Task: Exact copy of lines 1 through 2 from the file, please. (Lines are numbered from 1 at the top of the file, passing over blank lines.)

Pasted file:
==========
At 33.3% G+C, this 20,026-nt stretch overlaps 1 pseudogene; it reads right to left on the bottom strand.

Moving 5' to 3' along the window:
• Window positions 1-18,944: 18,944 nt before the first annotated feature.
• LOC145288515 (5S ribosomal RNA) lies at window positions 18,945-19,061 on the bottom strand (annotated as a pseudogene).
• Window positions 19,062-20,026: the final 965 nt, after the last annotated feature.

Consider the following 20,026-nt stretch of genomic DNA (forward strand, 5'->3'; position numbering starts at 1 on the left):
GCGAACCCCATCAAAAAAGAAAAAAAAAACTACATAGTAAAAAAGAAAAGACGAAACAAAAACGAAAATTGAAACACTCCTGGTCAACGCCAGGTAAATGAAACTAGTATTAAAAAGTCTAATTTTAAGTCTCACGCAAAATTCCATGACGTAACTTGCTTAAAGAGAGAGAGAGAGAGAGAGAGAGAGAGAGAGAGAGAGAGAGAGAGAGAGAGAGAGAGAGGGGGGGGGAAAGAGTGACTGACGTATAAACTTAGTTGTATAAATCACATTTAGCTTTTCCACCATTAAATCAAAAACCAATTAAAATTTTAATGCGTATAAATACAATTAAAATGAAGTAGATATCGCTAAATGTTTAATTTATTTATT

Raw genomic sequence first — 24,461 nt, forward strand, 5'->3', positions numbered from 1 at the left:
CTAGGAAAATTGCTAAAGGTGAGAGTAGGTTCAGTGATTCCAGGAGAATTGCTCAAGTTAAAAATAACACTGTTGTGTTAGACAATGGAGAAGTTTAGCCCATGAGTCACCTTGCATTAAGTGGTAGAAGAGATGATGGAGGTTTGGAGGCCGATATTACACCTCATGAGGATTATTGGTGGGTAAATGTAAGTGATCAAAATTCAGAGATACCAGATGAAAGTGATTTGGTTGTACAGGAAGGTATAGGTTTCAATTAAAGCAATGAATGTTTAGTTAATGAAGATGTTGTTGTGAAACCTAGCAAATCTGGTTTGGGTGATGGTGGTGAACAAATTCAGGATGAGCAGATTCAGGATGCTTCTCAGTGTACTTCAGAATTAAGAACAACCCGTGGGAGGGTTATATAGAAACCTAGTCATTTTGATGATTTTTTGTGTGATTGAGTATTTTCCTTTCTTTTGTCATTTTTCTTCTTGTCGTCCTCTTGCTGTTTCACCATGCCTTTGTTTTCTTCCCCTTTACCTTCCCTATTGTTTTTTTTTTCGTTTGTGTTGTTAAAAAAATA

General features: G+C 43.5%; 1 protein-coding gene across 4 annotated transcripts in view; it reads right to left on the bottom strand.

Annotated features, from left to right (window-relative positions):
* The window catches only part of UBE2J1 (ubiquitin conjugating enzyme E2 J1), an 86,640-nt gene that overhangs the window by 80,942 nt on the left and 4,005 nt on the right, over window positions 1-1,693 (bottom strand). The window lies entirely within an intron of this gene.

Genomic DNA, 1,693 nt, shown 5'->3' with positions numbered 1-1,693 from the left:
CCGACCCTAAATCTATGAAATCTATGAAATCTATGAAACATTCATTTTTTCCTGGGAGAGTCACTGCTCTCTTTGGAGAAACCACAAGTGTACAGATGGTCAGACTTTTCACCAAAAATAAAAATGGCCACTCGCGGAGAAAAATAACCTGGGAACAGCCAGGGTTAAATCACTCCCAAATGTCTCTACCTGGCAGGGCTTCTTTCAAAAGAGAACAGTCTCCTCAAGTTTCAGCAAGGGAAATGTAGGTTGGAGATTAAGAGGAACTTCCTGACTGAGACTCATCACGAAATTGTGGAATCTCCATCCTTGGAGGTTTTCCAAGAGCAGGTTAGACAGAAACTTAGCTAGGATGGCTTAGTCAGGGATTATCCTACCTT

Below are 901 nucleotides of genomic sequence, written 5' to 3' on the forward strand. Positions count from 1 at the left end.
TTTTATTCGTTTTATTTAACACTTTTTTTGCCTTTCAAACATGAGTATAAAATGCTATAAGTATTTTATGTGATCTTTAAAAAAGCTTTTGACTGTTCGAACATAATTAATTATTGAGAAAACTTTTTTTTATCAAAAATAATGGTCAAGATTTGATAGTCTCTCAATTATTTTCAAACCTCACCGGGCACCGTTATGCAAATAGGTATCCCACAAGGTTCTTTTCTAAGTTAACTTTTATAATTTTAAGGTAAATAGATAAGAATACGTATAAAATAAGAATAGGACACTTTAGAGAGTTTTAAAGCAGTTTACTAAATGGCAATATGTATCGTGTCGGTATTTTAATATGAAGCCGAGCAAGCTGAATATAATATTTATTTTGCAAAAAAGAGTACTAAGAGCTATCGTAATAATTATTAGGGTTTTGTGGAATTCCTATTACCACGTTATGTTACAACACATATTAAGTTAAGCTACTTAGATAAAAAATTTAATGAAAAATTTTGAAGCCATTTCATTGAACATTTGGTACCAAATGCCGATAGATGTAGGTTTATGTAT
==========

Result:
At 33.3% G+C, this 20,026-nt stretch overlaps 1 pseudogene; it reads right to left on the bottom strand.

Moving 5' to 3' along the window: